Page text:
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Shaka Zulu: the African Napoleon?

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  • Shaka Zulu: the African Napoleon?

    The greatest leader of Africa must certainly be Shaka Zulu.

    He was the founder of the Zulu kingdom, conquering much of Southern Africa in barely 14 years. His rise to power reminds me alot of the rise of Genghis Khan - subjugating the minor neighbouring tribes and making them part of his future kingdom.

    What were his military techniques to accomplish this? How did he govern? What was his secret?

    Death is nothing, but to live defeated and inglorious is to die daily.- Napoleon

    It is better to fail in originality than to succeed in imitation.- Herman Melville

    Aut viam inveniam aut faciam


  • #2
    Great question and one that can be debated until the cows come home. My studies of Shaka (AKA Chaka, Tshaka or Tchaka) ended some time back, but off the top of my head are some things I recall:

    Shaka was a bastard child, and as such was victimised from a very young age. I recall an incident where he was forced to hold just out of the pot hot pap (mealie porridge) in his hands. He suffered as a kid and stayed with his mother and her clan before getting accepted for his bravery and courage and was taken under the wing of Dingiswayo. He forged the Zulus into a warrior clan from a tribal one and expanded his empire through brutal and fearful means. His arch foe was Zwide and he killed his mother (who was a witch doctor) brutally through the use of hyenas, iirc.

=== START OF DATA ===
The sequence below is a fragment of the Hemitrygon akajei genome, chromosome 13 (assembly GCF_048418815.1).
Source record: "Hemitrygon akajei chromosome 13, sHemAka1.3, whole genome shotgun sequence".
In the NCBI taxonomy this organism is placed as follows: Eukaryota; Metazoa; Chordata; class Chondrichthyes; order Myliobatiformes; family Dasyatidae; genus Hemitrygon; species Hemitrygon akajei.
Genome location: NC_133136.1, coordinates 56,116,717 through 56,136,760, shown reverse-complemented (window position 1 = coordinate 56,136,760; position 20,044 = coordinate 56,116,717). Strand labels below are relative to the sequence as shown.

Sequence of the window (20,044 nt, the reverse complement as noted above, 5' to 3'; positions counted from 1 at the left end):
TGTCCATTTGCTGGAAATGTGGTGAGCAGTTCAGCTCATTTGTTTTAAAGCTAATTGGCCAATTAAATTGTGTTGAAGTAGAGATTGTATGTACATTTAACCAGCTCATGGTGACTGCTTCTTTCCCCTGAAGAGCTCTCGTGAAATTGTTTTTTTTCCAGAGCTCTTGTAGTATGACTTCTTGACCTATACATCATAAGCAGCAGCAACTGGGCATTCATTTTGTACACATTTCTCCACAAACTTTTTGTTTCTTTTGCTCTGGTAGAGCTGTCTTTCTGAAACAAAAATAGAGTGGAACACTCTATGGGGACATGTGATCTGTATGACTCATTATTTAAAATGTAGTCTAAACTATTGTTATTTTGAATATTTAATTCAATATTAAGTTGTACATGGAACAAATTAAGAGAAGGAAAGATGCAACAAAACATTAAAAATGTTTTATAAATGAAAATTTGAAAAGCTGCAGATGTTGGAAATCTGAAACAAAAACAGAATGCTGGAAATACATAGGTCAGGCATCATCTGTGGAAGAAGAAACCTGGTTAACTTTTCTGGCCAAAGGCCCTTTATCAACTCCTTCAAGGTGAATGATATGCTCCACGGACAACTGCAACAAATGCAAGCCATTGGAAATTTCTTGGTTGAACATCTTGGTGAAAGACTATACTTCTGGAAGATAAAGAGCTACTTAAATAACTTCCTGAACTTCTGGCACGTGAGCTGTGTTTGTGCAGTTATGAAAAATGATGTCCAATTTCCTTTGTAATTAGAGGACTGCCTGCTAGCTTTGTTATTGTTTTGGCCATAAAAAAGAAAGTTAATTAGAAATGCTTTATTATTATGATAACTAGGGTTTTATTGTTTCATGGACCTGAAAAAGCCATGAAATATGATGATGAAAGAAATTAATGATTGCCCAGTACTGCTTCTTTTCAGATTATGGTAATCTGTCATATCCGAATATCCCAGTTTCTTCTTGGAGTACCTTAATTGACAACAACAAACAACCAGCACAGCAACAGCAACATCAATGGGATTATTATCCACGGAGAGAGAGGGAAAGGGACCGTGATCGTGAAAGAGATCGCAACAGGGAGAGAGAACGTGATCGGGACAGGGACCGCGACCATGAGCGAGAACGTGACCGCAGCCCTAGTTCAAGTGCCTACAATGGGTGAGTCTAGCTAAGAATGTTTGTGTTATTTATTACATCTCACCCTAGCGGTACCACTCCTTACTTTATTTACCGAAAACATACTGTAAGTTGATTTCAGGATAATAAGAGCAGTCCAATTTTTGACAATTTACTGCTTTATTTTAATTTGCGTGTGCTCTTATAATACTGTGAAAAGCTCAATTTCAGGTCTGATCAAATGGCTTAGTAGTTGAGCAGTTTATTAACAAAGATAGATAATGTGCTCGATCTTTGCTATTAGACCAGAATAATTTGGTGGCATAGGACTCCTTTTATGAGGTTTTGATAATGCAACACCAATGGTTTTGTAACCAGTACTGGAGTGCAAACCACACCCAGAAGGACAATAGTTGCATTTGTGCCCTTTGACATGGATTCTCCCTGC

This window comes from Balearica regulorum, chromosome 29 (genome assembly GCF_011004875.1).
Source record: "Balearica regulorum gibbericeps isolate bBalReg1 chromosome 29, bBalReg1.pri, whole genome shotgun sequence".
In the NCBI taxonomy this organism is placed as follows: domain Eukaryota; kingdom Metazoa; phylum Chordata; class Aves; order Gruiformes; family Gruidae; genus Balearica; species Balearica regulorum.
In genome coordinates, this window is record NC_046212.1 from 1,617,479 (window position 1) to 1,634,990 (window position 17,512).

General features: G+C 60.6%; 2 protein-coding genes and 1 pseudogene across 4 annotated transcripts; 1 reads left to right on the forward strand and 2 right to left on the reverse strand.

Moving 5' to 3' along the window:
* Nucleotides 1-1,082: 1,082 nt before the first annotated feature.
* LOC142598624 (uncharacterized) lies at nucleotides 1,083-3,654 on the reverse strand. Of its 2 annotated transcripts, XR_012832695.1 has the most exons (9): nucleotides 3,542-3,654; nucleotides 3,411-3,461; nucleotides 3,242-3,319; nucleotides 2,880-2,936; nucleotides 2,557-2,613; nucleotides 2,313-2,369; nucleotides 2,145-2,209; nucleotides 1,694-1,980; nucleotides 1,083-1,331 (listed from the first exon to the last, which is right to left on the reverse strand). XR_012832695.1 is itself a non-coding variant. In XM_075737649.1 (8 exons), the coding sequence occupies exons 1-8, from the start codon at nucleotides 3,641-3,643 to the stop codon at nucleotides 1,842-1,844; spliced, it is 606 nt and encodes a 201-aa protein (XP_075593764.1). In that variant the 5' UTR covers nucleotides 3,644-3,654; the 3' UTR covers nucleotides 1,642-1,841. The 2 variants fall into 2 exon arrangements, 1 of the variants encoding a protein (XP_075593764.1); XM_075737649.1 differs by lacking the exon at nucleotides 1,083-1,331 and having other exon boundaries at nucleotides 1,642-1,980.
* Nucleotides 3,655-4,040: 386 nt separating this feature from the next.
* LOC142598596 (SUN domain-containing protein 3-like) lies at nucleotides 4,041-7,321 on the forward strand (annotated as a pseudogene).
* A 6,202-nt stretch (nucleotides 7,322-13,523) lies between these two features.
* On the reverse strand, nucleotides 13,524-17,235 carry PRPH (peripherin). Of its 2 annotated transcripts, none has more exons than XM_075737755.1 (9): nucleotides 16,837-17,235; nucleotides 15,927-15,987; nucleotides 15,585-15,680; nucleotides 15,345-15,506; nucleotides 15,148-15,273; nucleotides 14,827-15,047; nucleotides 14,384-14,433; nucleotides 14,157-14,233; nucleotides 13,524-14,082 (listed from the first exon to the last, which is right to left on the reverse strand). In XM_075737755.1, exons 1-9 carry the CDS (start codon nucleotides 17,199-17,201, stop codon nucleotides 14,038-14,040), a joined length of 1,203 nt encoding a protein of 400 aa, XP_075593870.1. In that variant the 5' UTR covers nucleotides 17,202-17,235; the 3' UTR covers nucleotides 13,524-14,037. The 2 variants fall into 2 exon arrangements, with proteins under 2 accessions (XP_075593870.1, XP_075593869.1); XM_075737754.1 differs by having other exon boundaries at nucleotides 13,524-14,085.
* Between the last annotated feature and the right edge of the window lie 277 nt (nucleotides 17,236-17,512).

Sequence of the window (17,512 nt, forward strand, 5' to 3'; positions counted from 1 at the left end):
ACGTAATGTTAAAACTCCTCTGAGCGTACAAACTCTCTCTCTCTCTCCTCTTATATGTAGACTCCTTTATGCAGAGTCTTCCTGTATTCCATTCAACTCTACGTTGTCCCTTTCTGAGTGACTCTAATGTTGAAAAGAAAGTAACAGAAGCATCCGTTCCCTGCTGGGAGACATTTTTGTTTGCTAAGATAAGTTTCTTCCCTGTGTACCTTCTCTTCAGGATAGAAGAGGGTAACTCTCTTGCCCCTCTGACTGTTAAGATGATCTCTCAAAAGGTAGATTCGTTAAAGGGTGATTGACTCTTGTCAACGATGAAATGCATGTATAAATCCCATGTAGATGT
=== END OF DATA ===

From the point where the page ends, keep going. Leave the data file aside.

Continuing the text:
He trained his warriors mercilessly too, one method was making them walk, not run, over red hot coals. He also advanced their tactics and weaponry for that day and age, taking them, comparatively, into the gunpowder age. He modified their spears they had into two, the short stabbing spear, (iklwa) and a longer one for throwing in the initial stages of attack (assegai). He modified the shields that they had into heavier and bigger shields that were used in a unique manner - holding it on the left and hooking the opponents shield out of the way to expose their ribs for the iklwa stab.

    He is also credited with the first type of formal pincer movement, called the buffalo horns, but I am not in agreement with this as it has been used in wars and battles before time began. However, it was new at the time on this continent and worked to great affect.

    I do recall people calling him the Black Napolean, but I am also not in agreement with this in so far as his lasting legacy - Napolean at least gave us the basis for the modern legal systems that we have - Shaka? An irrational fear of the might of the Zulus? He killed many in his wars, as did Napolean, caused a deal of instability in the region with a mass exodus of those who could not stand up to him and was as brutal as Napolean in dealing with his foes, so there are certainly parallels to be drawn between the two in that regard.

    I shall go back to my books and refresh my memory on this giant of Southern African military might.


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